Phishing and malware is becoming more and more common on social networking websites, warns Microsoft
There are increasing numbers of computer nastiness such as scareware and fake antivirus lurking on social networking websites, Microsoft has warned in a recent report.
It found that botnets continue to be the backbone of cyber-crime, with four of the top 10 threats in 2010 getting regular instructions from malicious command-and-control-servers.
But it found that phishing on social networks also became more prevalent in 2010.
While the Taterf, Rimecud, Conficker and Renos worms continued to wreak havoc on user systems, attacks based on rogue security software, phishing scams on social networking sites and adware increased significantly, according to Microsoft’s latest version of the Security Intelligence Report released 12 May. In SIR volume 10, Microsoft researchers examined security trends based on data collected from more than 600 million systems worldwide between July and December of 2010.
There is a “polarisation” of criminal behaviour, the report found. There are two types of cyber-criminals, with one group going after large targets with sophisticated tools and the other camp relying on more “accessible” methods such as social engineering and other “marketing like” tricks or launching attacks based on toolkits and other exploits. The more skilled group looks for large payoffs while the less sophisticated attacks were interested in stealing small amounts from a large number of people, the report found.
One of the reasons Microsoft puts out this report is to provide “actionable guidance” along with an overview of malware trends, Jeff Williams, principal group program manager with the Microsoft Malware Protection Center, told eWEEK.
Phishing attacks on social networking platforms that trick users into giving up sensitive information or clicking on malicious links have sky-rocketed 1,200 percent. Phishing on social networking sites accounted for 84.5 percent of all phishing attacks in December, compared with a mere 8.3 percent at the beginning of 2010.
Phishing attacks take advantage of the user’s tendency to trust content they think is from their friends. The criminals also get a higher return on investment targeting social networks because a handful of sites represent the majority of the users, Williams said. Phishing attempts are still concentrated on financial targets, which see between 78 and 91 percent of all phishing attacks each month.
Adware surprisingly increased 70 percent globally during the second half of 2010, according to the report. In previous versions of the report, adware had been declining, according to Williams. The increase was caused by two new adware “families,” including ClickPotato, which displays pop-up and notification-style advertisements based on the user’s browsing habits, and Pornpop, with adult content pop-under ads.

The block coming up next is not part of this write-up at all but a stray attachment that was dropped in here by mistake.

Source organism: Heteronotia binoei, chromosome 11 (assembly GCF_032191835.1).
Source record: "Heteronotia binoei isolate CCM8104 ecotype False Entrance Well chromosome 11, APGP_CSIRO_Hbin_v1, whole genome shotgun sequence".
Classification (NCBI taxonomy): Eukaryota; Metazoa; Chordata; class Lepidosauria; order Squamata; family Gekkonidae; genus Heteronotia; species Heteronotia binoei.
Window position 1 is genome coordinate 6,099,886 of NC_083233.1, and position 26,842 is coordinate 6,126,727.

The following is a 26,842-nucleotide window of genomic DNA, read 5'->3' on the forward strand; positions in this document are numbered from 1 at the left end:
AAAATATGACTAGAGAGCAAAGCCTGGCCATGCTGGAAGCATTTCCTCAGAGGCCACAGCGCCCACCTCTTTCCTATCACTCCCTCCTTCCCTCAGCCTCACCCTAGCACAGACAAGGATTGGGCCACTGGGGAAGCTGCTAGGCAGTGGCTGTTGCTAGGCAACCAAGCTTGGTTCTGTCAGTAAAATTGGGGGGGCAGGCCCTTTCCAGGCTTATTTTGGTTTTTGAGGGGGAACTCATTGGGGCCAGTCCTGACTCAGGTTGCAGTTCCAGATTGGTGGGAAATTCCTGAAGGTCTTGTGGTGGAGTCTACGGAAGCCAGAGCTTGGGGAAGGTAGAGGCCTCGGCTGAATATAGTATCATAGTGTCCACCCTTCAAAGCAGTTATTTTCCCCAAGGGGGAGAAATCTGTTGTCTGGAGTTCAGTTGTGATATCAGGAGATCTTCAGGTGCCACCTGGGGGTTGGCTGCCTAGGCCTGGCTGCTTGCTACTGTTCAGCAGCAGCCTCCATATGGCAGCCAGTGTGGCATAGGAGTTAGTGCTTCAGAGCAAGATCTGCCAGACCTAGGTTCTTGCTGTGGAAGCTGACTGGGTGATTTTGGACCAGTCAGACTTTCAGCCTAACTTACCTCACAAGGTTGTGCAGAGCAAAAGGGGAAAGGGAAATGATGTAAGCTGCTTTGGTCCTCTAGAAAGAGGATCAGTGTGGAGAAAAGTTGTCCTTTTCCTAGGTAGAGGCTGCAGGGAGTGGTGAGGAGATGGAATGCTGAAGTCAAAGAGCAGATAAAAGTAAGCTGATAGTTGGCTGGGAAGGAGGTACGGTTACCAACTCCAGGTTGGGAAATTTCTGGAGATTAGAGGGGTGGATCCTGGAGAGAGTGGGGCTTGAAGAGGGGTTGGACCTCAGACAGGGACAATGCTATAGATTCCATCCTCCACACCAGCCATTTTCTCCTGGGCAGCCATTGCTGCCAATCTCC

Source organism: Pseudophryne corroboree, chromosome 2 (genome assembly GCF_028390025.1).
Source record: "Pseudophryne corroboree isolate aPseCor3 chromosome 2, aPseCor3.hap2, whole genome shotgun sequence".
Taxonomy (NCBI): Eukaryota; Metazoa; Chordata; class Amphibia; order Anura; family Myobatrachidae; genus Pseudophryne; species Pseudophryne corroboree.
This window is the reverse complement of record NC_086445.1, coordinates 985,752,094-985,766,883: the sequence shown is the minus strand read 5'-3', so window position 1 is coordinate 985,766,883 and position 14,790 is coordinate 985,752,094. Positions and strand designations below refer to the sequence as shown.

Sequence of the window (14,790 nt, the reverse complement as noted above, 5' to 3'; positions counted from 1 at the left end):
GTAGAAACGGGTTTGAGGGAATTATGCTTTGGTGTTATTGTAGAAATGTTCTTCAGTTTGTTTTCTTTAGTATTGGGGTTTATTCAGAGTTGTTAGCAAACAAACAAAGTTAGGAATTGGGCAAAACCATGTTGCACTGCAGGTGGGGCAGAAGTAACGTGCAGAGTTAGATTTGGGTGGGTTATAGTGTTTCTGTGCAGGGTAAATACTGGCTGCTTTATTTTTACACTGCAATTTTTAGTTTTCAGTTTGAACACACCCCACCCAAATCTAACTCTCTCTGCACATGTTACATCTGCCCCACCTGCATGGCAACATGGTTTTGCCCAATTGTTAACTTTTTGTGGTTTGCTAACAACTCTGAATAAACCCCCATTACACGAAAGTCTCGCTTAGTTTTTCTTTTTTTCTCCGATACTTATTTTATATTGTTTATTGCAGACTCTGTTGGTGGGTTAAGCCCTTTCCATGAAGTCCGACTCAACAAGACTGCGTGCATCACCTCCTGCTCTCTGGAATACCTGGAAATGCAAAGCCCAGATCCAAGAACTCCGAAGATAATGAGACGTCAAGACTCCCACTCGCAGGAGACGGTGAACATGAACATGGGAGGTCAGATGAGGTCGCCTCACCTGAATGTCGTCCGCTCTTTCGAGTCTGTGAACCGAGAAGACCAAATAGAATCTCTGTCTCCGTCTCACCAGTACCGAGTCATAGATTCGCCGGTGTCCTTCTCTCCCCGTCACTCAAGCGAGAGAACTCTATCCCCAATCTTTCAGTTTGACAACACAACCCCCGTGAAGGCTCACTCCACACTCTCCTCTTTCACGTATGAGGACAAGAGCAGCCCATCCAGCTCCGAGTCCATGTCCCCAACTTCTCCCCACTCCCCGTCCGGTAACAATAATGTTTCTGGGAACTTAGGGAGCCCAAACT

Pornpop appeared for the first time in the fourth quarter of 2010 and is one of the fastest spreading, according to Williams. Although ClickPotato had been around for awhile, it hadn’t been much of a threat. But in the second half of 2010, these two families were the two biggest sources of malware and accounted for nearly 25 percent of all the infections, Williams said.
Rogue scareware, such as fake antivirus and other security software, has emerged as one of the most common methods to swindle money out of victims. The five largest software families accounted for 70 percent of the detections, according to Williams. FakeSpypro was the most commonly detected fake software up until third quarter 2010, when it practically disappeared. Then FakePAV emerged around the same time and became the most commonly detected scareware in the fourth quarter.
It was possible the FakeSpypro gang had decided to switch tactics to work on FakePAV, Williams said.
Java exploits broke into the list of top 10 threat families for the first time, with two different JRE exploits accounting for 9 percent of infections.
The report highlighted some positive trends, including the continued decline in vulnerability disclosures, which dropped 16.5 percent from 2009 to 2010. The drop was probably the result of “better development practices and quality control” throughout the industry as well as better technology advancements in Windows 7, Williams said.
In the previous report, four of the top 10 threats used the AutoRun worm, but the technological improvements in Windows 7 had pushed down Autorun malware as a threat, Williams said.
Spam dropped from more than 90 billion unwanted messages blocked per month at the beginning of the reporting period to below 60 billion in December, according to the report.
Organisations should protect its systems by actively updating its network and implementing strong information security policies to ensure all systems are properly patched and updated before getting on the network, Williams said.